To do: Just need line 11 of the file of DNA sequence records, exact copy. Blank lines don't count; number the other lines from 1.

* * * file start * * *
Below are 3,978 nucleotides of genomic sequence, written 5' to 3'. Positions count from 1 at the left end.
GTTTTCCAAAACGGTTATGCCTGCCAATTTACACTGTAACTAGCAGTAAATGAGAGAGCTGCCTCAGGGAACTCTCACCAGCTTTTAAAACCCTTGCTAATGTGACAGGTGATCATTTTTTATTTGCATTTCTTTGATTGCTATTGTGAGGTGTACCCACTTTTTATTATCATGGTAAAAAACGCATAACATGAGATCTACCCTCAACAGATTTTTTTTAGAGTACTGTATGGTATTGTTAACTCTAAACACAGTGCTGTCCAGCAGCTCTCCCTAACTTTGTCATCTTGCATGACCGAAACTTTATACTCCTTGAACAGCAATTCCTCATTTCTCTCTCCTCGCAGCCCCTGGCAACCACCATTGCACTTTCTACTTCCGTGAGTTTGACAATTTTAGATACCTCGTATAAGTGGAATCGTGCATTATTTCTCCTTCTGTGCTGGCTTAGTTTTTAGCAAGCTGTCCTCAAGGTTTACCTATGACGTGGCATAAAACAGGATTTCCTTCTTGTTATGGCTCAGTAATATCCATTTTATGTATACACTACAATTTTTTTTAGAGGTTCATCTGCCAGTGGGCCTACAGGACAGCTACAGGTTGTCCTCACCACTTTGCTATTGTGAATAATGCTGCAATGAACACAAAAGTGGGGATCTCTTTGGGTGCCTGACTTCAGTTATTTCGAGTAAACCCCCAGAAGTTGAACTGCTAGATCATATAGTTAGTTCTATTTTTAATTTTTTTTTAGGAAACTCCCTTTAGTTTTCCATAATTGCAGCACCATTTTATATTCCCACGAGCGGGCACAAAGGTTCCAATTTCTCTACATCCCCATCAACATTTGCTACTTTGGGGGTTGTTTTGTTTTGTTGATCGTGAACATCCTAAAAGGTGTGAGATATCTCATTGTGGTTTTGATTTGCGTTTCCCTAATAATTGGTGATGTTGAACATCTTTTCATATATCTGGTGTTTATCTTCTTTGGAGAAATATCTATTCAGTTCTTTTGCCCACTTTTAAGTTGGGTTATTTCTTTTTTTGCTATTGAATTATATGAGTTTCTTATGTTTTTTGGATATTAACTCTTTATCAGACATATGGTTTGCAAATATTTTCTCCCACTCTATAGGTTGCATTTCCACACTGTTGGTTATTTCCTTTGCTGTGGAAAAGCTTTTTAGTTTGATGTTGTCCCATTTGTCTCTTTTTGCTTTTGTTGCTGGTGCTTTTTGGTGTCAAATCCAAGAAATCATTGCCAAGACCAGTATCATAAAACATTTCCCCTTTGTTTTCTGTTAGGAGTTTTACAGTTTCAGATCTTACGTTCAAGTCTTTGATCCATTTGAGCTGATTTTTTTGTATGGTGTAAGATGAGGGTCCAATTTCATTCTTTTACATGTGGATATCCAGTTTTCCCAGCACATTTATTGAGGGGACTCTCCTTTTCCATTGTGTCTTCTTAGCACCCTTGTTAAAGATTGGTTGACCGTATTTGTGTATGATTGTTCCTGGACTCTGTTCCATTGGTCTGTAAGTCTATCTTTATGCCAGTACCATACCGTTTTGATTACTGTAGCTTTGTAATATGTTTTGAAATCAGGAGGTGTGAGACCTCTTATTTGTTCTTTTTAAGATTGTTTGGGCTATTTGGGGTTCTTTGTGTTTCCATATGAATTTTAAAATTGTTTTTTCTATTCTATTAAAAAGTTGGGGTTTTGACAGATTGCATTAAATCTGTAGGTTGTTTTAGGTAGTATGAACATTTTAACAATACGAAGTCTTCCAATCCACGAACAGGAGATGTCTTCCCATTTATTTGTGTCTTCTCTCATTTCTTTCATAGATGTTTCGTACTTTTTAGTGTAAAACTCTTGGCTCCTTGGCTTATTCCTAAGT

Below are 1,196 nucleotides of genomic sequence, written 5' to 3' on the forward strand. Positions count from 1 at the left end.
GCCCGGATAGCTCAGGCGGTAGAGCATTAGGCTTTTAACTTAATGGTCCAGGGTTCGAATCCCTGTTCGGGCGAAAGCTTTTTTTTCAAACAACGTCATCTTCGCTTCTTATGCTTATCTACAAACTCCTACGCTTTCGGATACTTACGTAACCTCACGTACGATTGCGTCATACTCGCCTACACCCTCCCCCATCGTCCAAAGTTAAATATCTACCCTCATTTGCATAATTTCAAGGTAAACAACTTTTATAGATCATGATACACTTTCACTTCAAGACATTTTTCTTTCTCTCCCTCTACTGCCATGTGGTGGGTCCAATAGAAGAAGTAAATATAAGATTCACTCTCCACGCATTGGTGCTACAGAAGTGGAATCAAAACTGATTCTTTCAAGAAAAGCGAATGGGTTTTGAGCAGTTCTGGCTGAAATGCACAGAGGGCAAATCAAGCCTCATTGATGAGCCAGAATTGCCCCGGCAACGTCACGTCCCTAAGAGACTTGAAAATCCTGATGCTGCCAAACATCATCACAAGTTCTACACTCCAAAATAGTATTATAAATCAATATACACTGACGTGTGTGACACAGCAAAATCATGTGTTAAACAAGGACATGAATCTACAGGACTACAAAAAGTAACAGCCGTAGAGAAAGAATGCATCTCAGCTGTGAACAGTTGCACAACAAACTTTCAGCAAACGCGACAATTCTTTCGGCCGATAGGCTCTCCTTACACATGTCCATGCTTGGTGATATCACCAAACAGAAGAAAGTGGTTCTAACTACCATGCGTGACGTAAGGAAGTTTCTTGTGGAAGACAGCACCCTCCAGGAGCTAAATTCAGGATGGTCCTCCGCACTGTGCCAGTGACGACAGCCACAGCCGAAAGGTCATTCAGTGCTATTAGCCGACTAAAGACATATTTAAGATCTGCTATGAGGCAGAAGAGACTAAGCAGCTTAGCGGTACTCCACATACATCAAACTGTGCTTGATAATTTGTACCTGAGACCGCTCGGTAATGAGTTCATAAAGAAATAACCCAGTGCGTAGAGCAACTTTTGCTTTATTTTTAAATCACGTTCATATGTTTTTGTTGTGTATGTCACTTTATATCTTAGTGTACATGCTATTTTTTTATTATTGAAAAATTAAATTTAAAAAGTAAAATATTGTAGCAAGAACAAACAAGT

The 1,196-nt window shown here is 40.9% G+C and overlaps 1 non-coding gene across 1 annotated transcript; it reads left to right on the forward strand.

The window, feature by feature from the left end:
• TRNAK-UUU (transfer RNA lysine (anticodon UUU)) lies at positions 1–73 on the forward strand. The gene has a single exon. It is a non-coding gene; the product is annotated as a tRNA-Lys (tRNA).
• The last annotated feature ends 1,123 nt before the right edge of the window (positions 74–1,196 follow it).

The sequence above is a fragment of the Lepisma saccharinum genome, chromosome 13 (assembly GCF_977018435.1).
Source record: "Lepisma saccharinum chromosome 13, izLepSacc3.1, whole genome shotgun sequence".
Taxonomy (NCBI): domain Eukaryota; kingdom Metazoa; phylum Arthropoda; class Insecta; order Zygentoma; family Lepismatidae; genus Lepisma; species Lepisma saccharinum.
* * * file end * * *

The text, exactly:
Taxonomy (NCBI): domain Eukaryota; kingdom Metazoa; phylum Arthropoda; class Insecta; order Zygentoma; family Lepismatidae; genus Lepisma; species Lepisma saccharinum.